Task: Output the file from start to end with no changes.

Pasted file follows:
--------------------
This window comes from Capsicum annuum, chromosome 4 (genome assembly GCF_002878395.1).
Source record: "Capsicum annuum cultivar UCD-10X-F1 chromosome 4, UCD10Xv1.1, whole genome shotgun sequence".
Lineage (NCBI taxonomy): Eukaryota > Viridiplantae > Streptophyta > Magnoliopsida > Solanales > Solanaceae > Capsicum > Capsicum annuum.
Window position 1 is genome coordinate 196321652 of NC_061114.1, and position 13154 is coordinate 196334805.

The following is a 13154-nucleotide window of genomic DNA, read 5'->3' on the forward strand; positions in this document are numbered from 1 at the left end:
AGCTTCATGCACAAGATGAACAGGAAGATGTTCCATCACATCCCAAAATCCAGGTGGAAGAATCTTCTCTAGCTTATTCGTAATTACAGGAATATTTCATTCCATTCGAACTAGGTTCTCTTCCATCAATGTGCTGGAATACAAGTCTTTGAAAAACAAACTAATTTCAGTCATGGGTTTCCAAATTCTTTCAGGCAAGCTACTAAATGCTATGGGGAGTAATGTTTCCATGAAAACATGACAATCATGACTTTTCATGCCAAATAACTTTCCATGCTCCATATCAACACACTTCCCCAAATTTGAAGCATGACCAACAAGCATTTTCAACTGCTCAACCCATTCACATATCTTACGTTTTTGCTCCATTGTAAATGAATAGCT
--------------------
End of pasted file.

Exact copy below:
This window comes from Capsicum annuum, chromosome 4 (genome assembly GCF_002878395.1).
Source record: "Capsicum annuum cultivar UCD-10X-F1 chromosome 4, UCD10Xv1.1, whole genome shotgun sequence".
Lineage (NCBI taxonomy): Eukaryota > Viridiplantae > Streptophyta > Magnoliopsida > Solanales > Solanaceae > Capsicum > Capsicum annuum.
Window position 1 is genome coordinate 196321652 of NC_061114.1, and position 13154 is coordinate 196334805.

The following is a 13154-nucleotide window of genomic DNA, read 5'->3' on the forward strand; positions in this document are numbered from 1 at the left end:
AGCTTCATGCACAAGATGAACAGGAAGATGTTCCATCACATCCCAAAATCCAGGTGGAAGAATCTTCTCTAGCTTATTCGTAATTACAGGAATATTTCATTCCATTCGAACTAGGTTCTCTTCCATCAATGTGCTGGAATACAAGTCTTTGAAAAACAAACTAATTTCAGTCATGGGTTTCCAAATTCTTTCAGGCAAGCTACTAAATGCTATGGGGAGTAATGTTTCCATGAAAACATGACAATCATGACTTTTCATGCCAAATAACTTTCCATGCTCCATATCAACACACTTCCCCAAATTTGAAGCATGACCAACAAGCATTTTCAACTGCTCAACCCATTCACATATCTTACGTTTTTGCTCCATTGTAAATGAATAGCT